Some of the First Fleet journals and letters do not even mention this little ceremony, there were only a few officers and men involved. There appear to have been no convicts on shore for this ceremony, or if they were, they didn’t rate a mention. A number of the officers were also not present nor mentioned it in their journals. Those who were not on shore or who did not mention this incident include: Worgan, White, Tench, Collins, Blackburn, Bradley and Clarke.

This could indicate, to the participants, this was nothing more than a thanksgiving for their safe arrival. None of the reporters give the incident much importance, unlike the reading of Phillip's Commission on 7 February 1788. Some of the male able-bodied convicts were disembarked the next day, 27 January, and the remainder over the next few days. None of the female convicts were allowed off the ships until 6 February 1788, when the sick were also landed and admitted to the tent hospital.

Therefore, in reality, on 26 January 1788 the only event was the anchoring of the ships of the First Fleet in Sydney Cove, the running up of a flag and a toast to the King and success of the colony.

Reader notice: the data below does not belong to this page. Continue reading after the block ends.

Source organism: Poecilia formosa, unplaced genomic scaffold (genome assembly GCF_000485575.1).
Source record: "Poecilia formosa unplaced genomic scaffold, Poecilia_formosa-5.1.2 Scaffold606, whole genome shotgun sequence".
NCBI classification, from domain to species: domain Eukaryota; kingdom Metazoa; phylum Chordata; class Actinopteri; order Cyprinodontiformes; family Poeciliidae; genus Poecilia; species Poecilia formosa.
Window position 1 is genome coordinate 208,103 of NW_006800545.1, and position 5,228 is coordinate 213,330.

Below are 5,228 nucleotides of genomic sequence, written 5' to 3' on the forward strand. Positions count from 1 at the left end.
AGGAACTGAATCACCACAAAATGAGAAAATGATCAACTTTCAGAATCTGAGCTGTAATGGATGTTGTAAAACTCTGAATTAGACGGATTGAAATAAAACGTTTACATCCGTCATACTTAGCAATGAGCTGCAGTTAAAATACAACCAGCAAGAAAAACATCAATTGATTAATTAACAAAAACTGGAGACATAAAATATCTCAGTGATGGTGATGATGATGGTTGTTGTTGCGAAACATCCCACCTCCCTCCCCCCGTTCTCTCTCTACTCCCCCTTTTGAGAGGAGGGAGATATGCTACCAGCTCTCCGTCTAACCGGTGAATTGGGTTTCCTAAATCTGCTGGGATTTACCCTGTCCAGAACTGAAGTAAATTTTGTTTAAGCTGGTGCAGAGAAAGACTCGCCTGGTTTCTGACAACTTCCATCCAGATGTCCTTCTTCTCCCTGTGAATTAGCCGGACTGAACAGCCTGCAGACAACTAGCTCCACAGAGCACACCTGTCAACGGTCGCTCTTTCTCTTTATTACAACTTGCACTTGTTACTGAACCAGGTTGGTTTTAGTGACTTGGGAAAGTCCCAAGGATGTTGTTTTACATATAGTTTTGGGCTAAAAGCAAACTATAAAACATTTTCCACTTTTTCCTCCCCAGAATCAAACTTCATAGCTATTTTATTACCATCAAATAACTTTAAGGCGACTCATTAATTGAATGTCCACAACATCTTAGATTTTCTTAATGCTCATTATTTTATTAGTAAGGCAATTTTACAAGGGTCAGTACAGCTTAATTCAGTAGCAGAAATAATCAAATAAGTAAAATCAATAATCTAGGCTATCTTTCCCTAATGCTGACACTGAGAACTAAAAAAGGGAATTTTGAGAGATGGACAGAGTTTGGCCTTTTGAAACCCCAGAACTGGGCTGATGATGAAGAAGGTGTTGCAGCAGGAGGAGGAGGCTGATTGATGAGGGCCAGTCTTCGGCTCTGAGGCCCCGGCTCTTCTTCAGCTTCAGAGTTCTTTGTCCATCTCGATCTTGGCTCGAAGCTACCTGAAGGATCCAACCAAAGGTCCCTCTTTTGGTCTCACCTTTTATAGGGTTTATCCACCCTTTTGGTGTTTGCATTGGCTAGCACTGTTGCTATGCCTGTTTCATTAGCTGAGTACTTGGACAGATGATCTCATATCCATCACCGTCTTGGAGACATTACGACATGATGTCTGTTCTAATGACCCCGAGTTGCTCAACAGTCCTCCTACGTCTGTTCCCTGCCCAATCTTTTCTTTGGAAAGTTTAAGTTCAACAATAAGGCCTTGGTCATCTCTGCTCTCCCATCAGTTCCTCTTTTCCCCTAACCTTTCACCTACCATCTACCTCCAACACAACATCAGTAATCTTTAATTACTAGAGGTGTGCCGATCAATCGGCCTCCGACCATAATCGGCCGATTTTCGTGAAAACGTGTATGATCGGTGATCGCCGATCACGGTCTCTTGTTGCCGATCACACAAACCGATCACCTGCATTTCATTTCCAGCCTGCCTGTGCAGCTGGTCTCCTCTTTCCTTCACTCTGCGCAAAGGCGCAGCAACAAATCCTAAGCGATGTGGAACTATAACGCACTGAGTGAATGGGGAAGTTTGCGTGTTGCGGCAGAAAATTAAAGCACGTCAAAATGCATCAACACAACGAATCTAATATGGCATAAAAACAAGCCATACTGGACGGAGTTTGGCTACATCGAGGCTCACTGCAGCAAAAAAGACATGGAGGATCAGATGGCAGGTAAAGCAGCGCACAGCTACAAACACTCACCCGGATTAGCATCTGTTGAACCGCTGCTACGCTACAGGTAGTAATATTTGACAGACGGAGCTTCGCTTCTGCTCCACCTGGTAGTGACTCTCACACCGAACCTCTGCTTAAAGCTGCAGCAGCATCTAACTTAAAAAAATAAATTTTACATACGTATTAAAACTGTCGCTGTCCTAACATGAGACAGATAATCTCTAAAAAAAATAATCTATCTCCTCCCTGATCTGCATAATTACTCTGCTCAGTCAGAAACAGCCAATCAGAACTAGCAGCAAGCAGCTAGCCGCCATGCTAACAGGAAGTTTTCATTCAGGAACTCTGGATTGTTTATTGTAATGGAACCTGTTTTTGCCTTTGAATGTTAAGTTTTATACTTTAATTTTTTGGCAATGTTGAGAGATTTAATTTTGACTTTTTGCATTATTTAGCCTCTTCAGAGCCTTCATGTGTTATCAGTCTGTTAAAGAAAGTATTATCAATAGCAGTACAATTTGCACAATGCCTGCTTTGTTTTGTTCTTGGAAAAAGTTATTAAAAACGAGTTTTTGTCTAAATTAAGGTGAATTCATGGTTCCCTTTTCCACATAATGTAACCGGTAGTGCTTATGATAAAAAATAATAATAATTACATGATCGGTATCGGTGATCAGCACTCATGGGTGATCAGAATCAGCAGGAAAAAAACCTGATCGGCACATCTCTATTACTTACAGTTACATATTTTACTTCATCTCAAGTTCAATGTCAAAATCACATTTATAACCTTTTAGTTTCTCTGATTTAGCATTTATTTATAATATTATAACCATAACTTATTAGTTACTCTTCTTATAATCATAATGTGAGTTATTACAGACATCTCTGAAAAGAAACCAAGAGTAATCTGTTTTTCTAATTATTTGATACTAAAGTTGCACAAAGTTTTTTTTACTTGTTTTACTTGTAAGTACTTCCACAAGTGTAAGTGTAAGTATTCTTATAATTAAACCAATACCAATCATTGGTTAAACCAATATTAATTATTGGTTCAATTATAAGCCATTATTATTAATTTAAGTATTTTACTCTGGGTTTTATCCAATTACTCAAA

The official ceremony occurred on the 7 February 1788.

"The 7th of February, 1788, was the memorable day which established a regular form of Government on the coast of New South Wales. On a space previously cleared, the whole colony was assembled; the military drawn up, and under arms; the convicts stationed apart; and near the person of the Governor, those who were to hold the principal offices under him. The Royal Commission was then read by Mr. D. Collins, the Judge Advocate. By this instrument Arthur Phillip was constituted and appointed Captain General and Governor in Chief in and over the territory, called New South Wales; extending from the northern cape, or extremity of the coast, called Cape York, in the latitude of ten degrees, thirty-seven minutes south, to the southern extremity of the said territory of New South Wales, or South Cape, in the latitude of forty-three degrees, thirty-nine minutes south, and of all the country inland to the westward, as far as the one hundred and thirty-fifth degree of east longitude, reckoning from the meridian of Greenwich, including all the islands adjacent in the Pacific Ocean, within the latitudes aforesaid of 10°. 37'. south, and 43°. 39'. south, and of all towns, garrisons, castles, forts, and all other fortifications, or other military works which may be hereafter erected upon the said territory, or any of the said islands."

Even when the proclamation was read, it didn’t cover the entire continent, all of Western Australia and almost half of the Northern Territory and South Australia were not included. However, the territorial boundaries detailed did not give an eastern longitude, but did include all the adjacent islands in the Pacific, so could this mean it included New Zealand under Cook’s discoveries?

All of the records from the First Fleet mention this incident, indicating that it was much more important to them than the little ceremony held on the 26 January.